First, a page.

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  • Author or Editor: T. Srinivasan x
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A laboratory experiment was conducted at the Biocontrol laboratory, Coconut Research Station, Aliyarnagar to study the life table parameters of Bracon brevicornis Wesmael, a parasitoid of the coconut blackheaded caterpillar, Opisina arenosella Walker on its established laboratory host, Corcyra cephalonica Stainton. Studies at 28.3±0.1 °C and 59.6±0.6% r.h. revealed that the net reproductive rate (Ro) of B. brevicornis was 39.52 females/female when reared on C. cephalonica larvae. The precise generation time (T) was 13.33 days. The intrinsic rate of natural increase (rm) was 0.2758 which was slightly higher than the innate capacity for increase (rc=0.2504). The weekly multiplication rate was 6.893 numbers while 1561.83 females could be expected in the F2 generation. Higher net reproductive rate, coupled with shorter population doubling time of B. brevicornis indicate the efficacy of the parasitoid as a suitable candidate for the management of coconut black headed caterpillar, O. arenosella, its intended host under field conditions.

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A method for the determination of free acidity in process solutions containing hydrolyzable ions like U(VI), Pu(IV), etc., has been developed. This method involves the titration of the free acid with electrogenerated hydroxide ions to a preset value of pH after complexing the metal ions with sodium sulfate. This method can by easily automated, requires small sample volumes and gives accurate results with good precision for samples with [UI]/[acid] mole ratios ranging from 0.25 to 16.

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Differential pulse voltammetric methods have been developed for the simultaneous estimation of the constituents of uranium-iron and uranium-cadmium mixtures in solution. A mixture of 1M H3PO4–1M KH2PO4 (with a pH1.5), was found to be the most ideal supporting electrolyte for both methods, among many that were evaluated for their suitability. In uranium-iron mixtures the calibration for iron was found to be linear up to 150 g ml–1 (r2=0.9986), while that of uranium up to 500 g ml–1 (r2=0.999). Iron at 6.7 g ml–1 level could be determined in the presence of 800 fold uranium (wt/wt) without significant interference. Uranium at 21 g ml–1 level could be analyzed with 5-fold iron (wt/wt). This upper limit of iron was due to the precipitation of iron as phosphate. In the case of uranium — cadmium mixtures, cadmium calibration for cadmium was found to be linear up to 1300 g ml–1 (r2=0.9993). Concentration levels of 4.6 g ml–1 Cd could be determined at a 500-fold excess (wt/wt) of uranium. Uranium calibration was linear up to 500 g ml–1 (r2=0.999) and 21 g ml–1 uranium could tolerate up to a 1000-fold excess of cadmium (wt/wt). Both procedures could tolerate 10 g ml–1 levels of metal ions, such as chromium, copper, manganese, molybdenum and vanadium.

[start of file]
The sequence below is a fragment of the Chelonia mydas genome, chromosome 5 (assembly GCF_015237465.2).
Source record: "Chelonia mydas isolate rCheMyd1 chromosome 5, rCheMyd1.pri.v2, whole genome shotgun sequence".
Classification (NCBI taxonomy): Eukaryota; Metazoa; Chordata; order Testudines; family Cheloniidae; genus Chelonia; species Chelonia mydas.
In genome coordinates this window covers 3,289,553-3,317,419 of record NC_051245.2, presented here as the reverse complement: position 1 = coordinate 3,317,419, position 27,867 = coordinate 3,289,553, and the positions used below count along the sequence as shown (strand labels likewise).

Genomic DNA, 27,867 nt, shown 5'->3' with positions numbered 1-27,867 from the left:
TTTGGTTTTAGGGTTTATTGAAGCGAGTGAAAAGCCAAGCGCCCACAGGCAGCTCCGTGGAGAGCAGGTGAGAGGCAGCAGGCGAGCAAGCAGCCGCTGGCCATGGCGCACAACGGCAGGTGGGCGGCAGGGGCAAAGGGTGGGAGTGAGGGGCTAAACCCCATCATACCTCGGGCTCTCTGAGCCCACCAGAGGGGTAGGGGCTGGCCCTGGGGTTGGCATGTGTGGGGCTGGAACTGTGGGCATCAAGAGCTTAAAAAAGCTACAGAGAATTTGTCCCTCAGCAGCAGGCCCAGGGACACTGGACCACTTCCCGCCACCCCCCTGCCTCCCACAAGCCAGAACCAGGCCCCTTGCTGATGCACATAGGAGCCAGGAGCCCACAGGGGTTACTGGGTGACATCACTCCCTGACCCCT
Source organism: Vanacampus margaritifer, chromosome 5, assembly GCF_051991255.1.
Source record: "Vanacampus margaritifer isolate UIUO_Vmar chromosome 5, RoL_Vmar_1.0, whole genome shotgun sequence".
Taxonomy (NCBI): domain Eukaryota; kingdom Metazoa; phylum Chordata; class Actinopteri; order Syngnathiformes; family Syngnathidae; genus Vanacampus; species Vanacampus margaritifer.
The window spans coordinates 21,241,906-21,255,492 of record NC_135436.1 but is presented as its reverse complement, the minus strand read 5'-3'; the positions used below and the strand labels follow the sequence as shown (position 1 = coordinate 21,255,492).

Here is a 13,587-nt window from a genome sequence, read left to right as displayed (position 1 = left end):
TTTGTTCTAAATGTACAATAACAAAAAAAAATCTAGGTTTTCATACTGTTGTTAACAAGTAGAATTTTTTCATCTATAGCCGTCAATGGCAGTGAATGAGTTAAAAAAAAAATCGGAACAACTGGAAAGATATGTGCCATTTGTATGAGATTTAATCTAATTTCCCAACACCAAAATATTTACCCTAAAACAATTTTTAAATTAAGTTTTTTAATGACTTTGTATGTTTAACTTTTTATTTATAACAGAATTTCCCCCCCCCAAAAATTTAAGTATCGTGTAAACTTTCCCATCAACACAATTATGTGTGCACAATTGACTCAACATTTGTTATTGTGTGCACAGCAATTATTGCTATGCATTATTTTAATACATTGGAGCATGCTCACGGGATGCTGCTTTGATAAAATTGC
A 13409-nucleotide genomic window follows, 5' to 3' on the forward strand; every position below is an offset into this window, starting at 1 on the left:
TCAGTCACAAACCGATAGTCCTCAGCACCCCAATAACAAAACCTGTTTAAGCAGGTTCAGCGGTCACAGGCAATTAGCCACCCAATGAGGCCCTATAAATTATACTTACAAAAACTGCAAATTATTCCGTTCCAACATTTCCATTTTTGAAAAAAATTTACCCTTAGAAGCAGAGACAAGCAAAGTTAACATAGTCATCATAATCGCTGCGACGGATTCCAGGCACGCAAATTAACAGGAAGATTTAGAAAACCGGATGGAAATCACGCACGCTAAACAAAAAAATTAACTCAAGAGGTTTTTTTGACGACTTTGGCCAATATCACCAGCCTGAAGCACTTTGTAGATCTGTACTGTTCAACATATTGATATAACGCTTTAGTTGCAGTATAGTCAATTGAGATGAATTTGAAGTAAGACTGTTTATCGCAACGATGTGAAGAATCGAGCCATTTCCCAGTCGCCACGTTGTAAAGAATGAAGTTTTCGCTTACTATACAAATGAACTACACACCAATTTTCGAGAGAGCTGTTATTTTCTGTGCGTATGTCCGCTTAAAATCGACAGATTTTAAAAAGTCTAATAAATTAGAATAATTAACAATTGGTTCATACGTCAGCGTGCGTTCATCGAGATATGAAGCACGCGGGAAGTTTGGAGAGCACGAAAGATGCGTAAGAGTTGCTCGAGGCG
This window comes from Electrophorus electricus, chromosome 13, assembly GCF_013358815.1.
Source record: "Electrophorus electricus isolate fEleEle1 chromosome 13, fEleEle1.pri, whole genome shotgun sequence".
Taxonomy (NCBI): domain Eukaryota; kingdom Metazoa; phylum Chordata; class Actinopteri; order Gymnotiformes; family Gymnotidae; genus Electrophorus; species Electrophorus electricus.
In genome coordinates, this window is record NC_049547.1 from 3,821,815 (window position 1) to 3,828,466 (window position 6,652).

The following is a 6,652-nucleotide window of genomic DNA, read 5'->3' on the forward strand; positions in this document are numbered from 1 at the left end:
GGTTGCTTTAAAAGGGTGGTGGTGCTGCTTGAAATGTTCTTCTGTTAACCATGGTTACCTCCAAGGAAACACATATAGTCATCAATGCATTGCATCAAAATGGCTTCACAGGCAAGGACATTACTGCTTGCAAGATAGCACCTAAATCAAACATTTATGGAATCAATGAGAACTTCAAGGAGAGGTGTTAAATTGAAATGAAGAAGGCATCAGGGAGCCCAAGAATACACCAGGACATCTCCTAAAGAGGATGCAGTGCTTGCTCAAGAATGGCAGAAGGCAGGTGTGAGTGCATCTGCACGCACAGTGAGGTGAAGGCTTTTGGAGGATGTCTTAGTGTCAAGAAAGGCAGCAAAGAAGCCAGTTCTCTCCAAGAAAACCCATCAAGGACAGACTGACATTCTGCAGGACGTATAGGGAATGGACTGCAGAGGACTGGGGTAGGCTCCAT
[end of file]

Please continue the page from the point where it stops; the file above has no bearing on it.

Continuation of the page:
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Mesoporous silica (MCM-41) with d (100) interplanar distance of 38 Å was prepared by a room temperature process through low surfactant templation technique. The surface of MCM-41 was functionalized with dithiocarbamate (dtc) ligand, named as MCM-41-dtc and this was characterized by X-ray diffraction, BET surface area, particle size analysis, 29Si MAS NMR spectra and sulphur analysis. The sorption of mercury from 0.1M HCl solution by MCM-41-dtc was studied as a function of pH, [Hg2+], time and temperature. The sorption data obtained at various initial concentrations of mercury were fitted into Langmuir adsorption model. Mercury speciation in solution and the sorption capacity measurements indicated possible formation of a 1 : 1 square planar complex in the solid phase. A very rapid sorption of mercury was observed in the initial stages of equilibration, which can be attributed to the large surface area, wide porosity and fine particle size of MCM-41-dtc, facilitating facile accessibility of mercury into the inner pores of the sorbent. The enthalpy change accompanied by the sorption of mercury was found to decrease from 83.7 to 6.2 kJ/mol, when the initial concentration of mercury was increased from 5.10-4M to 1.5.10-3M.